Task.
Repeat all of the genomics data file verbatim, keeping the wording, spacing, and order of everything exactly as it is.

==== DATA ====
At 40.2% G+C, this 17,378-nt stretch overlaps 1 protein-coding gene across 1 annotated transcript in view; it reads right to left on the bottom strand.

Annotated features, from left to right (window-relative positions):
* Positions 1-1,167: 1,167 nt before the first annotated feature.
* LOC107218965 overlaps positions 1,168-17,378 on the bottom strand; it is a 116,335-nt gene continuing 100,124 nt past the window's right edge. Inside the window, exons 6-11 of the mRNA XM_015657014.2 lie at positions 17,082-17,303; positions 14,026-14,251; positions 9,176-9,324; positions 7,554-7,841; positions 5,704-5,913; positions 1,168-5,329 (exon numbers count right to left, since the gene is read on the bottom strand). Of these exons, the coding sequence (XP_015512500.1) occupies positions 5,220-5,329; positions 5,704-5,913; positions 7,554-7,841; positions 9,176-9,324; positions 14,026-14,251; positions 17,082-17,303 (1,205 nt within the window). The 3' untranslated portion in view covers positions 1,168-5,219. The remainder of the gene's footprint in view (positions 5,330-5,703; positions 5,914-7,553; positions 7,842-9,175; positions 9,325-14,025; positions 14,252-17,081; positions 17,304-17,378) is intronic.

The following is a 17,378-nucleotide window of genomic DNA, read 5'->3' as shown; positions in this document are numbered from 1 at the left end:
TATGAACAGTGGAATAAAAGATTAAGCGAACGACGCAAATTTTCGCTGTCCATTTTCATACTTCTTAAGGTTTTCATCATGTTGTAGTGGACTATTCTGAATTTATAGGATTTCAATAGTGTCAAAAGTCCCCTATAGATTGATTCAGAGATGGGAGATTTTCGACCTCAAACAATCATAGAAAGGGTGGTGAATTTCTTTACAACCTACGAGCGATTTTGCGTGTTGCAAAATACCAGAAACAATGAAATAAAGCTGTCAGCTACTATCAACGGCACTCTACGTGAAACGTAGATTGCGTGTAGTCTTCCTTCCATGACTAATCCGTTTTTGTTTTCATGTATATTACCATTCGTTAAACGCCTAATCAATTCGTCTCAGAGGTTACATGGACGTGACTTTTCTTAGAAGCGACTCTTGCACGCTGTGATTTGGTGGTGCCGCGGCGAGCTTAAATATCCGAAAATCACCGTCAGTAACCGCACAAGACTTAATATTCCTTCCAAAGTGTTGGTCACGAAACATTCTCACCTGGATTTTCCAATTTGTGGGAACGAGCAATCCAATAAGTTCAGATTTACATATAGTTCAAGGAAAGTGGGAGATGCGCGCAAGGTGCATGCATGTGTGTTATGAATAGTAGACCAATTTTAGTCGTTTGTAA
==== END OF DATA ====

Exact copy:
At 40.2% G+C, this 17,378-nt stretch overlaps 1 protein-coding gene across 1 annotated transcript in view; it reads right to left on the bottom strand.

Annotated features, from left to right (window-relative positions):
* Positions 1-1,167: 1,167 nt before the first annotated feature.
* LOC107218965 overlaps positions 1,168-17,378 on the bottom strand; it is a 116,335-nt gene continuing 100,124 nt past the window's right edge. Inside the window, exons 6-11 of the mRNA XM_015657014.2 lie at positions 17,082-17,303; positions 14,026-14,251; positions 9,176-9,324; positions 7,554-7,841; positions 5,704-5,913; positions 1,168-5,329 (exon numbers count right to left, since the gene is read on the bottom strand). Of these exons, the coding sequence (XP_015512500.1) occupies positions 5,220-5,329; positions 5,704-5,913; positions 7,554-7,841; positions 9,176-9,324; positions 14,026-14,251; positions 17,082-17,303 (1,205 nt within the window). The 3' untranslated portion in view covers positions 1,168-5,219. The remainder of the gene's footprint in view (positions 5,330-5,703; positions 5,914-7,553; positions 7,842-9,175; positions 9,325-14,025; positions 14,252-17,081; positions 17,304-17,378) is intronic.

The following is a 17,378-nucleotide window of genomic DNA, read 5'->3' as shown; positions in this document are numbered from 1 at the left end:
TATGAACAGTGGAATAAAAGATTAAGCGAACGACGCAAATTTTCGCTGTCCATTTTCATACTTCTTAAGGTTTTCATCATGTTGTAGTGGACTATTCTGAATTTATAGGATTTCAATAGTGTCAAAAGTCCCCTATAGATTGATTCAGAGATGGGAGATTTTCGACCTCAAACAATCATAGAAAGGGTGGTGAATTTCTTTACAACCTACGAGCGATTTTGCGTGTTGCAAAATACCAGAAACAATGAAATAAAGCTGTCAGCTACTATCAACGGCACTCTACGTGAAACGTAGATTGCGTGTAGTCTTCCTTCCATGACTAATCCGTTTTTGTTTTCATGTATATTACCATTCGTTAAACGCCTAATCAATTCGTCTCAGAGGTTACATGGACGTGACTTTTCTTAGAAGCGACTCTTGCACGCTGTGATTTGGTGGTGCCGCGGCGAGCTTAAATATCCGAAAATCACCGTCAGTAACCGCACAAGACTTAATATTCCTTCCAAAGTGTTGGTCACGAAACATTCTCACCTGGATTTTCCAATTTGTGGGAACGAGCAATCCAATAAGTTCAGATTTACATATAGTTCAAGGAAAGTGGGAGATGCGCGCAAGGTGCATGCATGTGTGTTATGAATAGTAGACCAATTTTAGTCGTTTGTAA